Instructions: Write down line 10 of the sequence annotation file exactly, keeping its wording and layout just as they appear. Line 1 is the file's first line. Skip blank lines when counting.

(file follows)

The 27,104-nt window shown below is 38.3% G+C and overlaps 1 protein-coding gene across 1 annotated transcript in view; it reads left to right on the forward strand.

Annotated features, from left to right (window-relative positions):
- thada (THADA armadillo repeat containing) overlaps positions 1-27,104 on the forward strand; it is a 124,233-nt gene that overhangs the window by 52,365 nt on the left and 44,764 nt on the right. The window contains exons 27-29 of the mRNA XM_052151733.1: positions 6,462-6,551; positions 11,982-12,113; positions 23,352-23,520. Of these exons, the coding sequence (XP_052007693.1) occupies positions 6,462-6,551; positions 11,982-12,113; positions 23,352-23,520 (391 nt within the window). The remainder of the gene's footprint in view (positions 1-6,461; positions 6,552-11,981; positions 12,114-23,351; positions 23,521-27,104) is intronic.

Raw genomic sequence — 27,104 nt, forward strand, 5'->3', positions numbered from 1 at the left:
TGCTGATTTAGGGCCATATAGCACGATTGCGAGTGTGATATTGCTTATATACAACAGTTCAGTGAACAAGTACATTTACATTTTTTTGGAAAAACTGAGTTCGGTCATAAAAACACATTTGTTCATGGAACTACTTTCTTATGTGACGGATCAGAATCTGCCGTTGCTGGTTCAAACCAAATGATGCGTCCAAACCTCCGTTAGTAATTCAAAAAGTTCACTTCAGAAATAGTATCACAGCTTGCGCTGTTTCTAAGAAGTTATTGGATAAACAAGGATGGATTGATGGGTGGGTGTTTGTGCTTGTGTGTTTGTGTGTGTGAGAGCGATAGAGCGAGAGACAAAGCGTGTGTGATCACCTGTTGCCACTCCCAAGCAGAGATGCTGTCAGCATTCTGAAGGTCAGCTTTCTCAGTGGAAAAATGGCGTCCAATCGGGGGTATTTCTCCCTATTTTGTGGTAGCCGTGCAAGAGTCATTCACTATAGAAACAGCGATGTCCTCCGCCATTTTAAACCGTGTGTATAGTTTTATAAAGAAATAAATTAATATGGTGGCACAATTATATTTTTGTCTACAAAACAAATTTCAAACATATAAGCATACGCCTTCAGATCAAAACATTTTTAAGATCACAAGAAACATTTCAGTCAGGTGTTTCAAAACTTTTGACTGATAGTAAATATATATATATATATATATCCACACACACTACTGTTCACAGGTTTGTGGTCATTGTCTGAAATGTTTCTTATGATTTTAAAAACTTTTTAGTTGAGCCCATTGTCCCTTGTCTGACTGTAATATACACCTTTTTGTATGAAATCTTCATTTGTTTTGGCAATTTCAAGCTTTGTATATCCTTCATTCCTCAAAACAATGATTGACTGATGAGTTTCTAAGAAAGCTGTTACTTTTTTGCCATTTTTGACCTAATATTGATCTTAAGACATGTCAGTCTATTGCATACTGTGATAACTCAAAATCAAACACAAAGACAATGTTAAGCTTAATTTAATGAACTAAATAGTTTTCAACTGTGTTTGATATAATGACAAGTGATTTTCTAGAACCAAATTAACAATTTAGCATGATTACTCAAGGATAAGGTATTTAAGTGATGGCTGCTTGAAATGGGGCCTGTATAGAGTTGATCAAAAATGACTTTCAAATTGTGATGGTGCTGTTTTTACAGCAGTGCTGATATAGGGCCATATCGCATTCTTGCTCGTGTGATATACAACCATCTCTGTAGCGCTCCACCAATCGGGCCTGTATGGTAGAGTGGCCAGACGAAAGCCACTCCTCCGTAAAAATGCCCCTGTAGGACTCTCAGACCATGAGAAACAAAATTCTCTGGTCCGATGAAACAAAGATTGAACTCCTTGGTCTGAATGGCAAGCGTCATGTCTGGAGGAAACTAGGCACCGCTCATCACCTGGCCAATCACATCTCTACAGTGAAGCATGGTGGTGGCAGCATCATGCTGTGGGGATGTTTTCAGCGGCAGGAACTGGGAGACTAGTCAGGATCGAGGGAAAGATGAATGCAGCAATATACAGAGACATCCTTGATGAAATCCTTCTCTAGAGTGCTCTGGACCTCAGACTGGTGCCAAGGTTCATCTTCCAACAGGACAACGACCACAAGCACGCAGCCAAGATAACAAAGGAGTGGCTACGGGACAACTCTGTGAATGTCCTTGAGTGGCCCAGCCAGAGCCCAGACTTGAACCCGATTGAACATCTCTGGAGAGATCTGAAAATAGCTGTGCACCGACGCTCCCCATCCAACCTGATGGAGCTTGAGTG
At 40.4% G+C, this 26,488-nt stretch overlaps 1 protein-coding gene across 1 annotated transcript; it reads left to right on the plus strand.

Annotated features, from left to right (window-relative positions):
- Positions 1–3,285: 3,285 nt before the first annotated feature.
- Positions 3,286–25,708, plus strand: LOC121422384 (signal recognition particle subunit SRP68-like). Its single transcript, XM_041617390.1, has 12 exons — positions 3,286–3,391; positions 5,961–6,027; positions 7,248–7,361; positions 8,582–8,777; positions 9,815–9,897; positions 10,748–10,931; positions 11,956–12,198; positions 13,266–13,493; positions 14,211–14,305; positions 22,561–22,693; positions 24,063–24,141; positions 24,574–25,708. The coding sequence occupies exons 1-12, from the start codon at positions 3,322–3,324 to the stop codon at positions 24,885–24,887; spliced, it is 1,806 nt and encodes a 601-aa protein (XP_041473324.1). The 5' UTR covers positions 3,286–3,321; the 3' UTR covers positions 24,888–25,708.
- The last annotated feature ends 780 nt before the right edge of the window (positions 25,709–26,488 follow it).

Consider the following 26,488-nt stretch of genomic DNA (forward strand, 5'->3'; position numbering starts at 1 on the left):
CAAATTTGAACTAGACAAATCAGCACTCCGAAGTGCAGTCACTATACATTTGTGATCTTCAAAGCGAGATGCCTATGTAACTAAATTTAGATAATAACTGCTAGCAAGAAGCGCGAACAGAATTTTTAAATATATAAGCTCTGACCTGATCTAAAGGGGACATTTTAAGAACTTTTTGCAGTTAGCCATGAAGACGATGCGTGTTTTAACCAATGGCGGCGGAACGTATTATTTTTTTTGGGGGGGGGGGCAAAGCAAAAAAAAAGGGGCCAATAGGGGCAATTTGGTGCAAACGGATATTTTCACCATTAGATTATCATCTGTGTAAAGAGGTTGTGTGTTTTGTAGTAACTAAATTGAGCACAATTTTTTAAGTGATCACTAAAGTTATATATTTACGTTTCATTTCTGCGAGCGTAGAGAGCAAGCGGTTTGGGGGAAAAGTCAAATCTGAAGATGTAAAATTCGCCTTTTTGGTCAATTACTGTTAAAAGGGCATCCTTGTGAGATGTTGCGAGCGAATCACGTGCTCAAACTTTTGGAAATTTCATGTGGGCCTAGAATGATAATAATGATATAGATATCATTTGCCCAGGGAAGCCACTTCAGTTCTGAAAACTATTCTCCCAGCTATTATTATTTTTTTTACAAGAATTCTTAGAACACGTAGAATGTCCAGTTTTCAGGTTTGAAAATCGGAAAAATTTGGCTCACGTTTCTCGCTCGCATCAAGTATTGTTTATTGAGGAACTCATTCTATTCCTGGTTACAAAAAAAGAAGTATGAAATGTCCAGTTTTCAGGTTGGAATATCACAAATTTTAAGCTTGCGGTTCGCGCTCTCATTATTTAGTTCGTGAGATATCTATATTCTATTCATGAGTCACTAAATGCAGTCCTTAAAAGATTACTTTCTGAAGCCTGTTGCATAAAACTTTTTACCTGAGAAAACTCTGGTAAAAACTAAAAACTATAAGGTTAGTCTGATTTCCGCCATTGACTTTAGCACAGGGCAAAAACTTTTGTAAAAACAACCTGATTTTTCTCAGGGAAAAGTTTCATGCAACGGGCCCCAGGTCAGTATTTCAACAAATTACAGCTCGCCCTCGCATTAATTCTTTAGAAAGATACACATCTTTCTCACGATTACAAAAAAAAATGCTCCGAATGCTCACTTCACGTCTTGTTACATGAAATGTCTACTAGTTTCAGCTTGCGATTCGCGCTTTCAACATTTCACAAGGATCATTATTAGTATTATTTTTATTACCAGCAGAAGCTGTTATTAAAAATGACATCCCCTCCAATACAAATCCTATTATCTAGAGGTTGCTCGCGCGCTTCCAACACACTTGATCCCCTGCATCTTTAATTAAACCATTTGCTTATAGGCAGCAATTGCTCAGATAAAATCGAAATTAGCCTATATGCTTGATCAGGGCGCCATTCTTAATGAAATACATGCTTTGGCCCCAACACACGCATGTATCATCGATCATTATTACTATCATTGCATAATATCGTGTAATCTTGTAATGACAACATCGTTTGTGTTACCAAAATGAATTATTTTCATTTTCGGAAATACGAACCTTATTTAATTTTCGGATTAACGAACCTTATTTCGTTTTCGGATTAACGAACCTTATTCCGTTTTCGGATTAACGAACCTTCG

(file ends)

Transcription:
- The last annotated feature ends 780 nt before the right edge of the window (positions 25,709–26,488 follow it).